"Why are women and men who fight for equality in all other aspects of their lives clinging to a tradition that inherently does not put them on equal footing?"
After a recent Zola survey revealed only 2% of heterosexual women propose to men, Rachel Jarrett, President and COO of Zola, shares her perspective.
When my partner Doug proposed to me over a decade ago, it felt romantic and special. He got down on one knee at the East Village bar where we met, pulled out a solitaire diamond ring, and asked me to spend my life with him. I felt overjoyed because I loved him deeply, but also relieved because I had been waiting for him to ask me for several months. We had already moved in together and discussed marriage, including the style of the engagement ring. Despite already being an independent career woman who considered herself progressive in so many ways, I never felt that I could ask him. Looking back, that reluctance seems absurd and outdated. Sixteen years later, I’m surprised that still only 2% of heterosexual women propose to men.
One of the most joyful parts of my job as President of Zola is seeing how couples make their weddings more a reflection of themselves and their values. In recent years, we’ve seen couples start to eschew traditions like the bouquet toss or brides being "given away" by their fathers. These changes are a quiet dismantling of traditions that have been around for hundreds of years, and are deeply rooted in patriarchal legacy. LGBTQIA+ couples have been at the forefront of change, sometimes out of necessity. Yet, the industry-at-large has evolved at a snail's pace.
Even as younger millennials and Gen-Z couples – who fully embrace and demand a more equitable world – head to the altar, the heterosexual proposal has failed to progress. According to a recent Zola survey, 77% of heterosexual women never even thought to propose, even though 98% view themselves as completely equal to their partner. These are strong and independent women, more educated than any generation of women before them.
Take Jenny, the daughter of a close family friend, who works as a top investment banker and who carried a sign that read “equal pay, for equal rights” to a women’s rally with me a few months ago. After living with her boyfriend Matt for over a year and adopting two cats together, she was still awaiting the bent knee and ring. Over coffee a few months ago, I asked her, “Why don’t YOU just ask HIM?” She replied, “Oh, I just don’t think I could.” A few weeks later, Matt proposed and she said yes.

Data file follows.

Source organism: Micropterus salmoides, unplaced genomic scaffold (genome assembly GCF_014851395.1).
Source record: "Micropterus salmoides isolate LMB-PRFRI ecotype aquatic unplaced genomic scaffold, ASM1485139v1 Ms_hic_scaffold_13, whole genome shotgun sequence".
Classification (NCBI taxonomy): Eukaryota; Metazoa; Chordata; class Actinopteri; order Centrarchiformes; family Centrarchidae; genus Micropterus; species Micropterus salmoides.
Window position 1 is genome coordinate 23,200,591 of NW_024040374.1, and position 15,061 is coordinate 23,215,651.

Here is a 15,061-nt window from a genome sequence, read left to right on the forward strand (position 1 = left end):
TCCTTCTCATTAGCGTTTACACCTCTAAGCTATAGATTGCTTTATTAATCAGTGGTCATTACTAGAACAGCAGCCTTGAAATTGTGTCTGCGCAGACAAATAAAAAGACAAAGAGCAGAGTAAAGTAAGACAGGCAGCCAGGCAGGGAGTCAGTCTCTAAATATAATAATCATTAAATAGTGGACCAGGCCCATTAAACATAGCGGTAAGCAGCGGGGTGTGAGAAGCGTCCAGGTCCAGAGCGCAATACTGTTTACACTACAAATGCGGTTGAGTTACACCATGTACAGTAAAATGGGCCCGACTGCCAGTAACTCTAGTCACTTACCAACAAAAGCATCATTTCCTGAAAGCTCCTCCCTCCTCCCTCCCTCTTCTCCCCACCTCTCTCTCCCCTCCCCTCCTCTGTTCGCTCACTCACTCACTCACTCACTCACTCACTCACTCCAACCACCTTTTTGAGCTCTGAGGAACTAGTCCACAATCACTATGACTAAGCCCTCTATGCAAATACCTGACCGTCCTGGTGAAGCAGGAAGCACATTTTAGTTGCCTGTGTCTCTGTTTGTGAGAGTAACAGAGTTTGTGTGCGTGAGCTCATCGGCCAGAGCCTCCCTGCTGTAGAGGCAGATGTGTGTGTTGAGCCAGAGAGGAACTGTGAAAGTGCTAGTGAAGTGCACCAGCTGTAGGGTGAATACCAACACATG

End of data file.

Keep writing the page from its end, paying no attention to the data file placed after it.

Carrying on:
Of course, there is absolutely nothing wrong with men proposing to women. Anyone should be able to propose to the person they love. What needs to be asked is: Why are women and men who fight for equality in all other aspects of their lives clinging to a tradition that inherently does not put them on equal footing?
I don’t have a clear answer. Even Zola’s survey of recently engaged women points to various outdated gender norms. 16% feel a proposal might inadvertently wound the ego of their male partner. 14% are ready to commit, yet are seeking confirmation in the form of a proposal. 36% say the man is just “supposed to propose.”
At the root of all this might be that it hasn’t been normalized or seen anywhere in a meaningful way. As we know, the media – whether it be social, TV, or advertisements – can have a major effect on societal change. There are so few examples of women proposing to men in Hollywood, and the ones that do come to mind typically still end up with the man popping the question in the end, like when Monica proposes to Chandler on Friends. Even on modern dating shows like The Bachelorette, where a woman chooses the man she wants to spend her life with, she still stands in an evening gown waiting for him to get down on bended knee.
When Zola decided to make a video showing real-life female-led proposals, the first audience was my 13-year-old daughter and 9-year-old son. My daughter got teary-eyed. “This is great,” she said, “why can’t a woman propose to a man?!” My son, on the other hand, shrugged and said, “I like it. The music is good.” I breathed a sigh of relief. He is still too young to have expectations for a marriage proposal. He hasn’t really seen one before, given marriage proposals aren’t heavily featured in his usual Star Wars and Jurassic Park rotation.
I hope Zola can help make it easier for the next generation to continue to evolve weddings from everything they’re “supposed to be” into everything couples want them to be. Weddings are moving, joyous, and magical because they represent the coming together of two lives in a loving and equal union. But, true equality cannot exist in a world where a woman does not feel empowered to ask her partner to spend his life with her. The price of progress is that some traditions might need to change.